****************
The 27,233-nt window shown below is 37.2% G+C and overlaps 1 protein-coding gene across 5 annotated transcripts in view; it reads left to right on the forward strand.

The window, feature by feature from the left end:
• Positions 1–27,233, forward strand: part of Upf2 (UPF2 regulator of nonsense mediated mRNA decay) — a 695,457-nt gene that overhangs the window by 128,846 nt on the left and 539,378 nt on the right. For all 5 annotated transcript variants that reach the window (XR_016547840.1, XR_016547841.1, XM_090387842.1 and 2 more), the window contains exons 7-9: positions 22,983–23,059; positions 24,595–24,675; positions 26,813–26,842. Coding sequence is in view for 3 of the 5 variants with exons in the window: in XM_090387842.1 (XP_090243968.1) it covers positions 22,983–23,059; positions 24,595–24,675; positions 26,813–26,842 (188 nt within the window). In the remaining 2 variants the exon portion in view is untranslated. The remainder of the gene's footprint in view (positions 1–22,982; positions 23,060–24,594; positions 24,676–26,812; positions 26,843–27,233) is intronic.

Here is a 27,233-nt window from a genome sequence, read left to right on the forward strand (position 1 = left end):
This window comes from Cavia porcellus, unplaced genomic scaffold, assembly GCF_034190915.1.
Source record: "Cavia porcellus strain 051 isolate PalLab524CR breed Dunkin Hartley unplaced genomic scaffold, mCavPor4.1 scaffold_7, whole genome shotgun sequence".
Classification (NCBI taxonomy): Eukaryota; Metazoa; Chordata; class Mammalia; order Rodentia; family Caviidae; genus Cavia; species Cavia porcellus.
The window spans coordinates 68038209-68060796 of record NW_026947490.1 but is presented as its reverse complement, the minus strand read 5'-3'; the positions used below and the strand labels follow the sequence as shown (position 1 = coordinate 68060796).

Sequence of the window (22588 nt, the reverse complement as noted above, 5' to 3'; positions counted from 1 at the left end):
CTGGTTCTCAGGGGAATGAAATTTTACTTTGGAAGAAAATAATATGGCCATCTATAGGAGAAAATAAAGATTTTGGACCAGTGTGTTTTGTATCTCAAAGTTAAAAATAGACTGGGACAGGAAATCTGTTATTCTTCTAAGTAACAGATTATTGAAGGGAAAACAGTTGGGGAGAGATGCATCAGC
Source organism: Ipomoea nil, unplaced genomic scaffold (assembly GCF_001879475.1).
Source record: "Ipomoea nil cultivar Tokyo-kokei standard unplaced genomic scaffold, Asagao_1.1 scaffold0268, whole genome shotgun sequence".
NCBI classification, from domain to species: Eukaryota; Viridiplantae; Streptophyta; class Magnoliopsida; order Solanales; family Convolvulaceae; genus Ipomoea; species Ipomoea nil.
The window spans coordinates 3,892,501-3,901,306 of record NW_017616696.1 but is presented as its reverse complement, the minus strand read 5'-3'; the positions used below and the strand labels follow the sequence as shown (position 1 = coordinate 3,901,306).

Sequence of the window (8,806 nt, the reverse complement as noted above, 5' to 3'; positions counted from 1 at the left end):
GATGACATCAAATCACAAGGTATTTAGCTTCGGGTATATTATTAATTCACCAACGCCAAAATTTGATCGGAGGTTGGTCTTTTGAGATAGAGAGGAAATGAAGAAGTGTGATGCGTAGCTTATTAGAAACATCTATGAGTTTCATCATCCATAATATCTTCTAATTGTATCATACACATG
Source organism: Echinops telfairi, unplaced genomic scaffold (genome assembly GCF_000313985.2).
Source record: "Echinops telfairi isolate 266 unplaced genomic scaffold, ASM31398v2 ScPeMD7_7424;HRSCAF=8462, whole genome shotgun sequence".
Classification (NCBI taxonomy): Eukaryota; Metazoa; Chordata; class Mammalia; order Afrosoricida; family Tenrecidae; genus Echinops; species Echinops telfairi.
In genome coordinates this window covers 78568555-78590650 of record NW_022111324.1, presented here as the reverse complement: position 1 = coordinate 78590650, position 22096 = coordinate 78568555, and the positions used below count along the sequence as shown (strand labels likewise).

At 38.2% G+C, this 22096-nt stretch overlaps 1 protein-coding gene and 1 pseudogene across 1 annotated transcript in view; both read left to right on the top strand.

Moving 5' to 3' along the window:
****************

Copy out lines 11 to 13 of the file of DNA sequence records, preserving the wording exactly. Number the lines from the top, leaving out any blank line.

Source organism: Ipomoea nil, unplaced genomic scaffold (assembly GCF_001879475.1).
Source record: "Ipomoea nil cultivar Tokyo-kokei standard unplaced genomic scaffold, Asagao_1.1 scaffold0268, whole genome shotgun sequence".
NCBI classification, from domain to species: Eukaryota; Viridiplantae; Streptophyta; class Magnoliopsida; order Solanales; family Convolvulaceae; genus Ipomoea; species Ipomoea nil.